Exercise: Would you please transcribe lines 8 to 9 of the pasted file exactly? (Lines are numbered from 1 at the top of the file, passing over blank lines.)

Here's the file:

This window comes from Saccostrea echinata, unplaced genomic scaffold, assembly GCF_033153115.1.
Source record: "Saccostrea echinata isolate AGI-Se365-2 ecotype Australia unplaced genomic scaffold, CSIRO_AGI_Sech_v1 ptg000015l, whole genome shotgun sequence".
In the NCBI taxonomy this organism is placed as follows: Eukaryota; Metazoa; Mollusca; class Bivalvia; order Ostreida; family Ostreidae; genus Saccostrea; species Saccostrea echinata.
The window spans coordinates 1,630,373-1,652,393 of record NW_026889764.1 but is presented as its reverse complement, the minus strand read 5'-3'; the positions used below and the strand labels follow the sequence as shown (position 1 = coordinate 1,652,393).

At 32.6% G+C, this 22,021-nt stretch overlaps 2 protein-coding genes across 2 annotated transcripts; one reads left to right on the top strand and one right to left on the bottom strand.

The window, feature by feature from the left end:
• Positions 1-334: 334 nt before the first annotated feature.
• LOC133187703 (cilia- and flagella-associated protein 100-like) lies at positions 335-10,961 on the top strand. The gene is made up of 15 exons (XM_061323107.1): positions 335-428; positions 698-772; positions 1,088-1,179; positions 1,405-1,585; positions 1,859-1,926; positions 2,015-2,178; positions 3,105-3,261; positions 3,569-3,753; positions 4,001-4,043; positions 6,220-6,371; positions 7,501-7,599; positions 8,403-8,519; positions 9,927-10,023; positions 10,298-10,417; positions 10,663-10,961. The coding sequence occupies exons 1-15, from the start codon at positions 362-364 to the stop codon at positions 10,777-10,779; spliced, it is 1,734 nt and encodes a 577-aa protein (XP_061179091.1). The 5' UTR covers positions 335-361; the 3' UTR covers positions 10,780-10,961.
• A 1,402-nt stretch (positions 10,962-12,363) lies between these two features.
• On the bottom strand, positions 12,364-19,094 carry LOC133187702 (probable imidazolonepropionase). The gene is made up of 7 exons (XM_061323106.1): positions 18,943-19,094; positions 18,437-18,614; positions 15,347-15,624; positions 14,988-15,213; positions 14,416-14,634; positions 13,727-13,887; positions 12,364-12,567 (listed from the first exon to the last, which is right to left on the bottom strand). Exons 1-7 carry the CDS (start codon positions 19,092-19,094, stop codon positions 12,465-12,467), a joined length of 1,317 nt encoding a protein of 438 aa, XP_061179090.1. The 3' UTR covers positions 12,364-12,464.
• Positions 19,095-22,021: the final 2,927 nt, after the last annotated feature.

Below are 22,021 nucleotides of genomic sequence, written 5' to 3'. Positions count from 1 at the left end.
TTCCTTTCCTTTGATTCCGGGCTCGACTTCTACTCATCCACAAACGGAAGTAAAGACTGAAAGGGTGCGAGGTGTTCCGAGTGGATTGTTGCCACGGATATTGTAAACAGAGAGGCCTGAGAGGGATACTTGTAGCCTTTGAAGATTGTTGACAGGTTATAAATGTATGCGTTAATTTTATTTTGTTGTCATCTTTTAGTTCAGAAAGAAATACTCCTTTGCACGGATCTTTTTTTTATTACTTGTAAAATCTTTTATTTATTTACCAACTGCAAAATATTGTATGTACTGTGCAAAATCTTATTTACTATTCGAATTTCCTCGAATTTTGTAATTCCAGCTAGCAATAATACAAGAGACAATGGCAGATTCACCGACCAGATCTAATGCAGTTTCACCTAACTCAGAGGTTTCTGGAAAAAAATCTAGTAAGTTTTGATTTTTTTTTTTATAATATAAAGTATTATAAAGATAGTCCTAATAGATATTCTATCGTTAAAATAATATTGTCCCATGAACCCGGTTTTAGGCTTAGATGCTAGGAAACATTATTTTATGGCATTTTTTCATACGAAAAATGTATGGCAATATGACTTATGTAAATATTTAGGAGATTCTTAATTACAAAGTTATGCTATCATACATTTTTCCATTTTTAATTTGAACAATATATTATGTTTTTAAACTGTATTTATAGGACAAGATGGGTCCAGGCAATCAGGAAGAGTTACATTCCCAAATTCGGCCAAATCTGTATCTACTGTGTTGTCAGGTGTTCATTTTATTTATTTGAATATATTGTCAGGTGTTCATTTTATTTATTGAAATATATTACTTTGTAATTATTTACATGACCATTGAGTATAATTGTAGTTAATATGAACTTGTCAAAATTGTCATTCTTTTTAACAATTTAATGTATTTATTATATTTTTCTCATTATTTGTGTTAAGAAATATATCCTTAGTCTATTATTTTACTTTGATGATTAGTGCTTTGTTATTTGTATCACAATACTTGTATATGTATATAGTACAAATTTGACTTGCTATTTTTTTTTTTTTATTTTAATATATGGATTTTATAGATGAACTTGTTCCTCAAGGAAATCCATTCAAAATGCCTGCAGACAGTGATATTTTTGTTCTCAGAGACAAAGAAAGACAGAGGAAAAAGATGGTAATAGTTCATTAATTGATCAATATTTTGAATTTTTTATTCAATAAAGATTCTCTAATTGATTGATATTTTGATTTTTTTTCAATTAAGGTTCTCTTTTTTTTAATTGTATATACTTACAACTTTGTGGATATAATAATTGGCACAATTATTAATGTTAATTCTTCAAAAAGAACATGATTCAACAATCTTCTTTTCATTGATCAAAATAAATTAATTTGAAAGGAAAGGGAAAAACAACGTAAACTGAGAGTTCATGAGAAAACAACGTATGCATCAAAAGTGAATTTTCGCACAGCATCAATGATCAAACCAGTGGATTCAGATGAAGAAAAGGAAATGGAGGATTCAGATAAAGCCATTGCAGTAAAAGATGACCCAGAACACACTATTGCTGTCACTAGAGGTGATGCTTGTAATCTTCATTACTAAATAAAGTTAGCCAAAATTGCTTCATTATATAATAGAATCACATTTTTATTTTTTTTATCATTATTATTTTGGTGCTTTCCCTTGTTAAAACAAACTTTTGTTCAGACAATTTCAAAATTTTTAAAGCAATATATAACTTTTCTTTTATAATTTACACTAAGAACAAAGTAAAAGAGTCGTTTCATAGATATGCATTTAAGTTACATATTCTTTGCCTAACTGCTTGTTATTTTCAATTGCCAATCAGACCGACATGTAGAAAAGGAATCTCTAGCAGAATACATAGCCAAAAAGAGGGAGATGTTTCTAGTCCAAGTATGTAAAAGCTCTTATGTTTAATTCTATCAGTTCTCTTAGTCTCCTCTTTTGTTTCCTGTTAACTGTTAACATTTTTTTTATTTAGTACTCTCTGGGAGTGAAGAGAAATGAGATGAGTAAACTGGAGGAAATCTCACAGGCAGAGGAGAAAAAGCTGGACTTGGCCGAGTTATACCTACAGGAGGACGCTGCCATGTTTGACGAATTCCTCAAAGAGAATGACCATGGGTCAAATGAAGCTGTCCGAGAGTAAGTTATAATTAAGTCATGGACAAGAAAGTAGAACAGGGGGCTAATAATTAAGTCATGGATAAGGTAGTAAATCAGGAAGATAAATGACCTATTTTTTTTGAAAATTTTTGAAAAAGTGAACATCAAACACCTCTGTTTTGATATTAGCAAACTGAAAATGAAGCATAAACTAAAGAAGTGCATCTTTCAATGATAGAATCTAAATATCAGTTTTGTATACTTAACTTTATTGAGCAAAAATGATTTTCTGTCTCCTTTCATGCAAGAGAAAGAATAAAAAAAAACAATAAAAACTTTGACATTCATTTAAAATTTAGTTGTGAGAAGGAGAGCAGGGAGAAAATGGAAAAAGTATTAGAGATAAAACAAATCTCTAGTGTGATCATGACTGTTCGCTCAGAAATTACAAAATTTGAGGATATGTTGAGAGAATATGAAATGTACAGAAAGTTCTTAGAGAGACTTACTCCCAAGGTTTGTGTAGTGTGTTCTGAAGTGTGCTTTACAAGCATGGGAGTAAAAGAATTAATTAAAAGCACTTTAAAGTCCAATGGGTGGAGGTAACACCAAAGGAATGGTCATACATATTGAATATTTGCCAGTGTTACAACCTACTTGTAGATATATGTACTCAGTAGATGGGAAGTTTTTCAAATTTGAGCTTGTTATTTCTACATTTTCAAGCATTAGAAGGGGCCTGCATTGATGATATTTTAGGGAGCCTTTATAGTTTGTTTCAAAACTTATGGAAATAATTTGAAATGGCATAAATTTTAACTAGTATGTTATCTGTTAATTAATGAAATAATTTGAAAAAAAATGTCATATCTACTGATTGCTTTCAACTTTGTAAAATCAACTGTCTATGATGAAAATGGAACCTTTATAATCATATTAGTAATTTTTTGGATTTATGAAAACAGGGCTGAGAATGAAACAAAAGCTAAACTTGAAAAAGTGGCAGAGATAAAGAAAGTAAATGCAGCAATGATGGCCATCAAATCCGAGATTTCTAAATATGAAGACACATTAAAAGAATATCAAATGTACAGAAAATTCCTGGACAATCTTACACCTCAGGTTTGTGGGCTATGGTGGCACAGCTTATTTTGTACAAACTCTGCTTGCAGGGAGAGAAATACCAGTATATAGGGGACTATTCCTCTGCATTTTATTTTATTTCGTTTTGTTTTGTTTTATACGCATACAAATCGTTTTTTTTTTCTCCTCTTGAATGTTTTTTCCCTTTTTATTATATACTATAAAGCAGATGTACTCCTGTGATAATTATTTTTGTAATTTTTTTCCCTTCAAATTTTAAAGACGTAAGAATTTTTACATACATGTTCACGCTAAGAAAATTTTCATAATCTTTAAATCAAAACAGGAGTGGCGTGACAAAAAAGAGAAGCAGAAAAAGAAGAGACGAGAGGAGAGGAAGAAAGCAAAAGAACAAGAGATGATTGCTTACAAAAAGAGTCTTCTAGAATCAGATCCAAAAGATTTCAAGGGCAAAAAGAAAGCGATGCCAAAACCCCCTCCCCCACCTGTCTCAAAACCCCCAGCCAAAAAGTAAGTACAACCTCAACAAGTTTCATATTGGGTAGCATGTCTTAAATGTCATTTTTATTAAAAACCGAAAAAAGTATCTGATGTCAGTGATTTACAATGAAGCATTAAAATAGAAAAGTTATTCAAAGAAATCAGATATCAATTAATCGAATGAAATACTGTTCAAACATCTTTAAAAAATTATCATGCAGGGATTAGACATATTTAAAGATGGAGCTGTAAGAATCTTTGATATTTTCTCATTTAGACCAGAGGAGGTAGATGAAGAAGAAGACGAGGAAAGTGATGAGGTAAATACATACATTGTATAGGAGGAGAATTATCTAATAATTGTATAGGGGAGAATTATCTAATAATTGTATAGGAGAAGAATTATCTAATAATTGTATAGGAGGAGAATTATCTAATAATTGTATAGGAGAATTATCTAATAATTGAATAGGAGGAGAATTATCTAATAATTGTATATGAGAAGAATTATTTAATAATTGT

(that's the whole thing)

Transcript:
• LOC133187703 (cilia- and flagella-associated protein 100-like) lies at positions 335-10,961 on the top strand. The gene is made up of 15 exons (XM_061323107.1): positions 335-428; positions 698-772; positions 1,088-1,179; positions 1,405-1,585; positions 1,859-1,926; positions 2,015-2,178; positions 3,105-3,261; positions 3,569-3,753; positions 4,001-4,043; positions 6,220-6,371; positions 7,501-7,599; positions 8,403-8,519; positions 9,927-10,023; positions 10,298-10,417; positions 10,663-10,961. The coding sequence occupies exons 1-15, from the start codon at positions 362-364 to the stop codon at positions 10,777-10,779; spliced, it is 1,734 nt and encodes a 577-aa protein (XP_061179091.1). The 5' UTR covers positions 335-361; the 3' UTR covers positions 10,780-10,961.
• A 1,402-nt stretch (positions 10,962-12,363) lies between these two features.